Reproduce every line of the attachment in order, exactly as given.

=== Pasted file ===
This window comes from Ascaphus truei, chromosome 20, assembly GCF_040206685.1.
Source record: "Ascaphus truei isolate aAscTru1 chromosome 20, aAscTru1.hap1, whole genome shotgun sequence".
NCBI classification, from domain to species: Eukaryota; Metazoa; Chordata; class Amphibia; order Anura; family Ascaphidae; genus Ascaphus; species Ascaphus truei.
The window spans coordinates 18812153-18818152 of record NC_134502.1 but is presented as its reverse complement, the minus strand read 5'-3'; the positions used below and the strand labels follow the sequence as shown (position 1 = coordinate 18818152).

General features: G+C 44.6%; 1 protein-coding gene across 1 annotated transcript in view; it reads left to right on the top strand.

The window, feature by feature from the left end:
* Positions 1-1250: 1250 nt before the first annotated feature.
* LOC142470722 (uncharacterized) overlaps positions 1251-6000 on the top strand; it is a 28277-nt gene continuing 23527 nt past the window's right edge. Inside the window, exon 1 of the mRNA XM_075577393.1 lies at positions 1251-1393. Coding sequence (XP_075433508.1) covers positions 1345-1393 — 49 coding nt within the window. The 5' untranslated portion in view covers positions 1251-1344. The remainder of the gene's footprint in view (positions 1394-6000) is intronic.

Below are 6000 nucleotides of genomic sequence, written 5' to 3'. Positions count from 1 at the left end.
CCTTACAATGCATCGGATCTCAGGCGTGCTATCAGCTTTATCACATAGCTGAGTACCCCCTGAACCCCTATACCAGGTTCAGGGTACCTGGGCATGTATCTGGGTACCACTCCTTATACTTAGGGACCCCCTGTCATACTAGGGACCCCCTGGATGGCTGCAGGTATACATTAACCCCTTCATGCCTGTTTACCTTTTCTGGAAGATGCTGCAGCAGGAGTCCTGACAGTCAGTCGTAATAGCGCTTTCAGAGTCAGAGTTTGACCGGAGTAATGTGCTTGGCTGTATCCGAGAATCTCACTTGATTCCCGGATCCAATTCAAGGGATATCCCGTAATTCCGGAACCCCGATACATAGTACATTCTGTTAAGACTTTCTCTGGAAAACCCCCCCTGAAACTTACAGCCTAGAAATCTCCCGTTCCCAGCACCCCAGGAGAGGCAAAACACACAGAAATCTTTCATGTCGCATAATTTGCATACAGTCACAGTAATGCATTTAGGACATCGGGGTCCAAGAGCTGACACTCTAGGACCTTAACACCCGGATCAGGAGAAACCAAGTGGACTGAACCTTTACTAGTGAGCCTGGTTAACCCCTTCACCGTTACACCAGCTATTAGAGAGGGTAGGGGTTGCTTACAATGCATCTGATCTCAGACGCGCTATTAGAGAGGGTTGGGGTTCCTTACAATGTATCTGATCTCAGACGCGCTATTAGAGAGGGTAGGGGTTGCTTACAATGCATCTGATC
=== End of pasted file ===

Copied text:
This window comes from Ascaphus truei, chromosome 20, assembly GCF_040206685.1.
Source record: "Ascaphus truei isolate aAscTru1 chromosome 20, aAscTru1.hap1, whole genome shotgun sequence".
NCBI classification, from domain to species: Eukaryota; Metazoa; Chordata; class Amphibia; order Anura; family Ascaphidae; genus Ascaphus; species Ascaphus truei.
The window spans coordinates 18812153-18818152 of record NC_134502.1 but is presented as its reverse complement, the minus strand read 5'-3'; the positions used below and the strand labels follow the sequence as shown (position 1 = coordinate 18818152).

General features: G+C 44.6%; 1 protein-coding gene across 1 annotated transcript in view; it reads left to right on the top strand.

The window, feature by feature from the left end:
* Positions 1-1250: 1250 nt before the first annotated feature.
* LOC142470722 (uncharacterized) overlaps positions 1251-6000 on the top strand; it is a 28277-nt gene continuing 23527 nt past the window's right edge. Inside the window, exon 1 of the mRNA XM_075577393.1 lies at positions 1251-1393. Coding sequence (XP_075433508.1) covers positions 1345-1393 — 49 coding nt within the window. The 5' untranslated portion in view covers positions 1251-1344. The remainder of the gene's footprint in view (positions 1394-6000) is intronic.

Below are 6000 nucleotides of genomic sequence, written 5' to 3'. Positions count from 1 at the left end.
CCTTACAATGCATCGGATCTCAGGCGTGCTATCAGCTTTATCACATAGCTGAGTACCCCCTGAACCCCTATACCAGGTTCAGGGTACCTGGGCATGTATCTGGGTACCACTCCTTATACTTAGGGACCCCCTGTCATACTAGGGACCCCCTGGATGGCTGCAGGTATACATTAACCCCTTCATGCCTGTTTACCTTTTCTGGAAGATGCTGCAGCAGGAGTCCTGACAGTCAGTCGTAATAGCGCTTTCAGAGTCAGAGTTTGACCGGAGTAATGTGCTTGGCTGTATCCGAGAATCTCACTTGATTCCCGGATCCAATTCAAGGGATATCCCGTAATTCCGGAACCCCGATACATAGTACATTCTGTTAAGACTTTCTCTGGAAAACCCCCCCTGAAACTTACAGCCTAGAAATCTCCCGTTCCCAGCACCCCAGGAGAGGCAAAACACACAGAAATCTTTCATGTCGCATAATTTGCATACAGTCACAGTAATGCATTTAGGACATCGGGGTCCAAGAGCTGACACTCTAGGACCTTAACACCCGGATCAGGAGAAACCAAGTGGACTGAACCTTTACTAGTGAGCCTGGTTAACCCCTTCACCGTTACACCAGCTATTAGAGAGGGTAGGGGTTGCTTACAATGCATCTGATCTCAGACGCGCTATTAGAGAGGGTTGGGGTTCCTTACAATGTATCTGATCTCAGACGCGCTATTAGAGAGGGTAGGGGTTGCTTACAATGCATCTGATC